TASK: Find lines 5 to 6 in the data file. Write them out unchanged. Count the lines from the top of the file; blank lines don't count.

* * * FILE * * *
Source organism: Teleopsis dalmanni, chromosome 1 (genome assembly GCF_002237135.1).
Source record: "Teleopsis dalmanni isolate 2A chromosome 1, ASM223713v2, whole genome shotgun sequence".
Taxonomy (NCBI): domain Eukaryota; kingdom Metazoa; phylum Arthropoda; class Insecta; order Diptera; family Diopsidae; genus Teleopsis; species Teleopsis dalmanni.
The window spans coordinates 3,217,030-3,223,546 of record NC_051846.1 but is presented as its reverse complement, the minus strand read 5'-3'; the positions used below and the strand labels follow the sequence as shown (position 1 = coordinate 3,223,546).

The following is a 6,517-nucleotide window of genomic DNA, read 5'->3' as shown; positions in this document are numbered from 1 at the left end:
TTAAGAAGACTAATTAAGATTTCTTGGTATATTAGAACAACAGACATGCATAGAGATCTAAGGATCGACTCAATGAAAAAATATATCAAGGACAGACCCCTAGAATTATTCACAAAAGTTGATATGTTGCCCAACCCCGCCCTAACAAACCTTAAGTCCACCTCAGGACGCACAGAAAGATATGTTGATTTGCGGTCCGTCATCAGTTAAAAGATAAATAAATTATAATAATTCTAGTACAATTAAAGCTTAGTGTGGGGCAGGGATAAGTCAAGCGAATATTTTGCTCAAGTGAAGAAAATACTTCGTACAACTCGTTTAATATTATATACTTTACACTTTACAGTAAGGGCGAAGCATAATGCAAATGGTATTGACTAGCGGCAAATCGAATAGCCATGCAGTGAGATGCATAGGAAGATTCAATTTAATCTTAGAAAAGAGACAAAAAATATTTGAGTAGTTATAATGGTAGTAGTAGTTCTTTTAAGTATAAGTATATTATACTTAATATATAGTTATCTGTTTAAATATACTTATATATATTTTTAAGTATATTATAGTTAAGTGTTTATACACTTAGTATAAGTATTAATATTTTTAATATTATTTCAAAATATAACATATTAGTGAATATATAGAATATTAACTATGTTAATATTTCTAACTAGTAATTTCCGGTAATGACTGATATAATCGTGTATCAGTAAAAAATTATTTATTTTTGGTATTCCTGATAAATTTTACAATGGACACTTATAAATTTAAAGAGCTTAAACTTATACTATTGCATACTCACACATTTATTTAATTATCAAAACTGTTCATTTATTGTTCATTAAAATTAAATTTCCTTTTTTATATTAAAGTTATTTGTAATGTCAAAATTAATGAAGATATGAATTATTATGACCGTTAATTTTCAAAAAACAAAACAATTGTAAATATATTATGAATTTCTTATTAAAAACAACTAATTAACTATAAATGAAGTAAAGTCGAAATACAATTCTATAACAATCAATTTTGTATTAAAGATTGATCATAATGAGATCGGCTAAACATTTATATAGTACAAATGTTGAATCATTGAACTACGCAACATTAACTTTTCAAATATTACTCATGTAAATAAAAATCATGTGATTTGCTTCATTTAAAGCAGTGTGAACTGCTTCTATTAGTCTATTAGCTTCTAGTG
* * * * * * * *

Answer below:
The following is a 6,517-nucleotide window of genomic DNA, read 5'->3' as shown; positions in this document are numbered from 1 at the left end:
TTAAGAAGACTAATTAAGATTTCTTGGTATATTAGAACAACAGACATGCATAGAGATCTAAGGATCGACTCAATGAAAAAATATATCAAGGACAGACCCCTAGAATTATTCACAAAAGTTGATATGTTGCCCAACCCCGCCCTAACAAACCTTAAGTCCACCTCAGGACGCACAGAAAGATATGTTGATTTGCGGTCCGTCATCAGTTAAAAGATAAATAAATTATAATAATTCTAGTACAATTAAAGCTTAGTGTGGGGCAGGGATAAGTCAAGCGAATATTTTGCTCAAGTGAAGAAAATACTTCGTACAACTCGTTTAATATTATATACTTTACACTTTACAGTAAGGGCGAAGCATAATGCAAATGGTATTGACTAGCGGCAAATCGAATAGCCATGCAGTGAGATGCATAGGAAGATTCAATTTAATCTTAGAAAAGAGACAAAAAATATTTGAGTAGTTATAATGGTAGTAGTAGTTCTTTTAAGTATAAGTATATTATACTTAATATATAGTTATCTGTTTAAATATACTTATATATATTTTTAAGTATATTATAGTTAAGTGTTTATACACTTAGTATAAGTATTAATATTTTTAATATTATTTCAAAATATAACATATTAGTGAATATATAGAATATTAACTATGTTAATATTTCTAACTAGTAATTTCCGGTAATGACTGATATAATCGTGTATCAGTAAAAAATTATTTATTTTTGGTATTCCTGATAAATTTTACAATGGACACTTATAAATTTAAAGAGCTTAAACTTATACTATTGCATACTCACACATTTATTTAATTATCAAAACTGTTCATTTATTGTTCATTAAAATTAAATTTCCTTTTTTATATTAAAGTTATTTGTAATGTCAAAATTAATGAAGATATGAATTATTATGACCGTTAATTTTCAAAAAACAAAACAATTGTAAATATATTATGAATTTCTTATTAAAAACAACTAATTAACTATAAATGAAGTAAAGTCGAAATACAATTCTATAACAATCAATTTTGTATTAAAGATTGATCATAATGAGATCGGCTAAACATTTATATAGTACAAATGTTGAATCATTGAACTACGCAACATTAACTTTTCAAATATTACTCATGTAAATAAAAATCATGTGATTTGCTTCATTTAAAGCAGTGTGAACTGCTTCTATTAGTCTATTAGCTTCTAGTG